Follow by Email

Thursday, February 6, 2014

Urgent Action Needed: Cainhoy Development Project (Background facts)

While scrolling through my inbox today I received the following message from the Preservation Society of Charleston:

Dear Friends,
On Thursday, February 6, 2014, in the 3rd floor meeting room of 75 Calhoun Street, at 5 p.m., the City of Charleston's Planning Commission will vote on whether to approve a Master Plan for the development of the 9,000 acre Cainhoy Plantation. We urge all of our members to attend this meeting and ask the Planning Commission to vote "no" on this request.
The Preservation Society opposes the plan because it does not address the following issues:
  • It does not provide sufficient protection for historic structures on site and St. Thomas - St. Denis Church
  • It does not provide adequate protection for historic landscapes, roadbeds, and cemeteries
  • It does not provide protection for archaeological resources along the Cooper and Wando Rivers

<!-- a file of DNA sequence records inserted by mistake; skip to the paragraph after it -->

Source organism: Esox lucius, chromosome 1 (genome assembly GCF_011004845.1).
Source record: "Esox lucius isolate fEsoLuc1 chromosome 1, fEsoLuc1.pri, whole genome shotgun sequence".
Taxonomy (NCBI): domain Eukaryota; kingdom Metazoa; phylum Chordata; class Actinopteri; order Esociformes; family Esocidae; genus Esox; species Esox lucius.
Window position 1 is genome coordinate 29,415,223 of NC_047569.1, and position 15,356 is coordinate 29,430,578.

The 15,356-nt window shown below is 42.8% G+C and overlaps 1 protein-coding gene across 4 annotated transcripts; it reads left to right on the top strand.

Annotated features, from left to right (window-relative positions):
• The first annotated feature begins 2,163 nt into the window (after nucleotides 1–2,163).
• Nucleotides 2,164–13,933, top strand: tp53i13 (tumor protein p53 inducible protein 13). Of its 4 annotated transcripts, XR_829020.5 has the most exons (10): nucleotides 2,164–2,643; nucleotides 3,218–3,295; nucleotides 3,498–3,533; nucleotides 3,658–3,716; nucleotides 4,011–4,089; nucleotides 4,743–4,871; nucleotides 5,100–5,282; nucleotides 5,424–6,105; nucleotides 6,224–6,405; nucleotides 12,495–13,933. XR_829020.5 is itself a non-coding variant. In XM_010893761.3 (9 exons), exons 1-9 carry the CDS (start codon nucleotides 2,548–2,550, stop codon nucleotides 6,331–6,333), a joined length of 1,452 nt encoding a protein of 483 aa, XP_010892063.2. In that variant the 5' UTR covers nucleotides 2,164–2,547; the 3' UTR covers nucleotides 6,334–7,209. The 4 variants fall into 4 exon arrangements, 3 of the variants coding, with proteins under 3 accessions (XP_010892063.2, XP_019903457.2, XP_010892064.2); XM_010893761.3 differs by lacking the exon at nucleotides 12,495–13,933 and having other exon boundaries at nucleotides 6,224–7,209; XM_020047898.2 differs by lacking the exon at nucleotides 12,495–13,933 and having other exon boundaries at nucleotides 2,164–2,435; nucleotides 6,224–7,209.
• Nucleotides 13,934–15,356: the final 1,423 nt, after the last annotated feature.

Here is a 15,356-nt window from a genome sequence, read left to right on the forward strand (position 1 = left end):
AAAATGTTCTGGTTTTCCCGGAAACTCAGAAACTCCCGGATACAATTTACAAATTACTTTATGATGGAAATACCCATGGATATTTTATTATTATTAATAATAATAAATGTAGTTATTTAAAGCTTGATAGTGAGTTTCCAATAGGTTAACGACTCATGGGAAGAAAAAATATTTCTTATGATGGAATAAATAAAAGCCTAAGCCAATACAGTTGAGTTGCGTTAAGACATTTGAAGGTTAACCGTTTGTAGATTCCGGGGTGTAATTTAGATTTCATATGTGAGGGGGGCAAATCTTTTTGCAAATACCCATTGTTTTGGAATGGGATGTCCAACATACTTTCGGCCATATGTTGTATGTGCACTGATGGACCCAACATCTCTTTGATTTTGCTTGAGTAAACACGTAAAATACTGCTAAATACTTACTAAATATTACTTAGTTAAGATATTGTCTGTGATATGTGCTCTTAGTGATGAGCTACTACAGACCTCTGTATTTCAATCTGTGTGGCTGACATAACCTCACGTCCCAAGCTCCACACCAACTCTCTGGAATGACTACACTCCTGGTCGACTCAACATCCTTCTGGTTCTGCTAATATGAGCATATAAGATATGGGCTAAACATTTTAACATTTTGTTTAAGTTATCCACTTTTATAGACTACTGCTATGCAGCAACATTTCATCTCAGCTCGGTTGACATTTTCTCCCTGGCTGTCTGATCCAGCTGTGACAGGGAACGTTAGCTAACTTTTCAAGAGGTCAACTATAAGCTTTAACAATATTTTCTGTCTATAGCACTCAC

• It fails to consider development impacts on adjacent historic communities
The Preservation Society stands in support of other groups such as the Coastal Conservation League, the Lowcountry Open Land Trust, the National Trust for Historic Preservation, Historic Charleston Foundation, and residents of Cainhoy who also advocate for the protection of the historic and environmental resources of Cainhoy Plantation.

While at first this might seem like a local issue, the loss of significant cultural heritage is something that should concern us all.  What can you do?  Well, you could write an email and make yourself heard.  In part two of this post, you'll find the email addresses of those you can write to, and even a simple text to make your life easy.  It will literally take two minutes of your time and, quite frankly, is a good thing to do.  
 5 reasons why Cainhoy matters
  • Site of first porcelain production in Colonial America.
  • Site of 1819 St. Thomas -St. Denis Church
  • Proximity to the Cooper River Historic District
  • Rich archeological evidence 
  • Proximity to the Francis Marion National Forest 

No comments:

Post a Comment